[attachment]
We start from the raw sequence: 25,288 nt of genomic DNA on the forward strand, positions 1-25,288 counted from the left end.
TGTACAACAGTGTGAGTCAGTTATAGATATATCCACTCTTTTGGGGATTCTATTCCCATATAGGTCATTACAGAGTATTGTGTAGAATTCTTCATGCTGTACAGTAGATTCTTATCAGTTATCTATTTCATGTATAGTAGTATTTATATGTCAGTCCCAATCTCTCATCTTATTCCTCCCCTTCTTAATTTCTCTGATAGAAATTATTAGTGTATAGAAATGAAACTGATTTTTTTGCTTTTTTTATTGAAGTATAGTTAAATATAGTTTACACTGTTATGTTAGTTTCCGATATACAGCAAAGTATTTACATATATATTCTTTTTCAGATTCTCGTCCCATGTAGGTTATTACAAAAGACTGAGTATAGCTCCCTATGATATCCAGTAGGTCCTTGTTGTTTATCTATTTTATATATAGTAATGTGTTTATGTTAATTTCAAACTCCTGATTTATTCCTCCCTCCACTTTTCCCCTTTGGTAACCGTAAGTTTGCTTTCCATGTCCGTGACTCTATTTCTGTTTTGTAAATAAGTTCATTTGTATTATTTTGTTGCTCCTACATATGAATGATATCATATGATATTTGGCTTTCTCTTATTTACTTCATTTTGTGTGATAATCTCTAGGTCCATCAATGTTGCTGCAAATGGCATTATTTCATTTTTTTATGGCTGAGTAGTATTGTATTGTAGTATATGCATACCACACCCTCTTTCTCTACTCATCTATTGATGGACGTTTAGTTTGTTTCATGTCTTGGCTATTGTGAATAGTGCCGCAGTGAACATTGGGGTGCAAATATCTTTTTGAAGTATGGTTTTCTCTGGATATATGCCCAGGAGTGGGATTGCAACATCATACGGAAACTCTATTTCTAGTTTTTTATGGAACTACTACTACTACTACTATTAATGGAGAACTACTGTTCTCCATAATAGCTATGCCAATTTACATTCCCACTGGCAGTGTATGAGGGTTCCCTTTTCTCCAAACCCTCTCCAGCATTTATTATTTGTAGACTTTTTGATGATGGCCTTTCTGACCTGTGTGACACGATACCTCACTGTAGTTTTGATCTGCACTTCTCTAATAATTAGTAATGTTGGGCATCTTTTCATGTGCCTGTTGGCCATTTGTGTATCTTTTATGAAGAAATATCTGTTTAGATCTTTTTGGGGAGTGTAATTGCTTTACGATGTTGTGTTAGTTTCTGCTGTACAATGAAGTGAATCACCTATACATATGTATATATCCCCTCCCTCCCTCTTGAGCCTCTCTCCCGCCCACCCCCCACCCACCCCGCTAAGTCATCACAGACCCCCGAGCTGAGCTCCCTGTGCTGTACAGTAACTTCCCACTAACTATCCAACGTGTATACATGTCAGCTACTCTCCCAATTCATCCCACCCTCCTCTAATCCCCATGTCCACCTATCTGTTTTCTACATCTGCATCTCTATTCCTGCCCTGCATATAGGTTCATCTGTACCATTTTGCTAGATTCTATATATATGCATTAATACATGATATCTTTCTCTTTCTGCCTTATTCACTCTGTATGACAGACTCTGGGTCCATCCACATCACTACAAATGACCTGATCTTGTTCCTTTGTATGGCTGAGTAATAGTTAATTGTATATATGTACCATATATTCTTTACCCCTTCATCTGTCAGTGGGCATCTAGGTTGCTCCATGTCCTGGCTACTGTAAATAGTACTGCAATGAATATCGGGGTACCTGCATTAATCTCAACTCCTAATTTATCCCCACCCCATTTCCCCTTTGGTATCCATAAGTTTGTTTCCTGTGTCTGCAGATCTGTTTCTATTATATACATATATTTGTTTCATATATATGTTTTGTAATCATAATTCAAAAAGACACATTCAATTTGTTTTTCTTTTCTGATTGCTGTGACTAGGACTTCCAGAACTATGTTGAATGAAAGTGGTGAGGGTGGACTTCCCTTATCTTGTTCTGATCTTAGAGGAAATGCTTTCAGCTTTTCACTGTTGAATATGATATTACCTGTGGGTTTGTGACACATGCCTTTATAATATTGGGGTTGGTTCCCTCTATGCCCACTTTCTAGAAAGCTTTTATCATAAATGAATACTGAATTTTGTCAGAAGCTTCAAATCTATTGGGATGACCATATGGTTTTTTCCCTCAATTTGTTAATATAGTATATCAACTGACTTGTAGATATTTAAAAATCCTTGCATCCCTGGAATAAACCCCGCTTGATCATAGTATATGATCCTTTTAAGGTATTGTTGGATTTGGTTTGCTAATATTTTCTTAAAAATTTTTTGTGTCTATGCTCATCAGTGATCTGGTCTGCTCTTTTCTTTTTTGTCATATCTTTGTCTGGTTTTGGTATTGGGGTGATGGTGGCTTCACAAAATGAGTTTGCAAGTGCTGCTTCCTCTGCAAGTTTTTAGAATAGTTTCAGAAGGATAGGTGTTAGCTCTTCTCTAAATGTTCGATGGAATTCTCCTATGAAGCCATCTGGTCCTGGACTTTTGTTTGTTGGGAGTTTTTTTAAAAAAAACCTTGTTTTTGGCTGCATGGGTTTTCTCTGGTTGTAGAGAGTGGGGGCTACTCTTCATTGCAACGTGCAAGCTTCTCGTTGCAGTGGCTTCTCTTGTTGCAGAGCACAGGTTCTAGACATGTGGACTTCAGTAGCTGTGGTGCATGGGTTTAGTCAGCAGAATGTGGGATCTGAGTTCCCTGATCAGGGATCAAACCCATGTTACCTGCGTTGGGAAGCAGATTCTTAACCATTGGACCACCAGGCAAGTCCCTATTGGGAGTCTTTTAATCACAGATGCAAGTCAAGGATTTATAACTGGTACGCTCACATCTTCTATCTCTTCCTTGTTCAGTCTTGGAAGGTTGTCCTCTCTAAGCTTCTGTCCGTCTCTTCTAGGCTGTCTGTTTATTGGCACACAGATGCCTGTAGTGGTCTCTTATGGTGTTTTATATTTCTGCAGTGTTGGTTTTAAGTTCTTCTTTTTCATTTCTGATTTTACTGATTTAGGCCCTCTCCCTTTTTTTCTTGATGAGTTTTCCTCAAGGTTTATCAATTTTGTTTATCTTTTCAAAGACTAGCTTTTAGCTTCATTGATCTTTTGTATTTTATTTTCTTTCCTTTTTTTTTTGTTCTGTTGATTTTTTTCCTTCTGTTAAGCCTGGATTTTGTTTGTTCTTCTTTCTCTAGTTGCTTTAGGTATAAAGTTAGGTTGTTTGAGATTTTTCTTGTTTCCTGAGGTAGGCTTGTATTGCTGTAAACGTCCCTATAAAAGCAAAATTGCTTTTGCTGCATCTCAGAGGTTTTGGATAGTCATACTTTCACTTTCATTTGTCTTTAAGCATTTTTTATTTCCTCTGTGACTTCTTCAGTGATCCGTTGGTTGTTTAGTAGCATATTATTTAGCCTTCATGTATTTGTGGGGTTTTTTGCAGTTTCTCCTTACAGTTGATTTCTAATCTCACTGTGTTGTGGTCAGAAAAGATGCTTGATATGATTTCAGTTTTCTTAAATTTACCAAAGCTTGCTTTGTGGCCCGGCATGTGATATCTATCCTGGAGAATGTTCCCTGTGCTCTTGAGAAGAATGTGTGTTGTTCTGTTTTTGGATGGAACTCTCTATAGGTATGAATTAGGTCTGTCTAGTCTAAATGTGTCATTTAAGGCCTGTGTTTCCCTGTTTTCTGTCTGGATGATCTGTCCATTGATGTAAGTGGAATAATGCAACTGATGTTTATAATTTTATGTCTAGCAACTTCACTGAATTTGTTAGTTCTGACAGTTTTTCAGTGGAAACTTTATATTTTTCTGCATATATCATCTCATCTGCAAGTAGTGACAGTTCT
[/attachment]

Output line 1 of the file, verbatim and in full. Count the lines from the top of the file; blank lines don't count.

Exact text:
We start from the raw sequence: 25,288 nt of genomic DNA on the forward strand, positions 1-25,288 counted from the left end.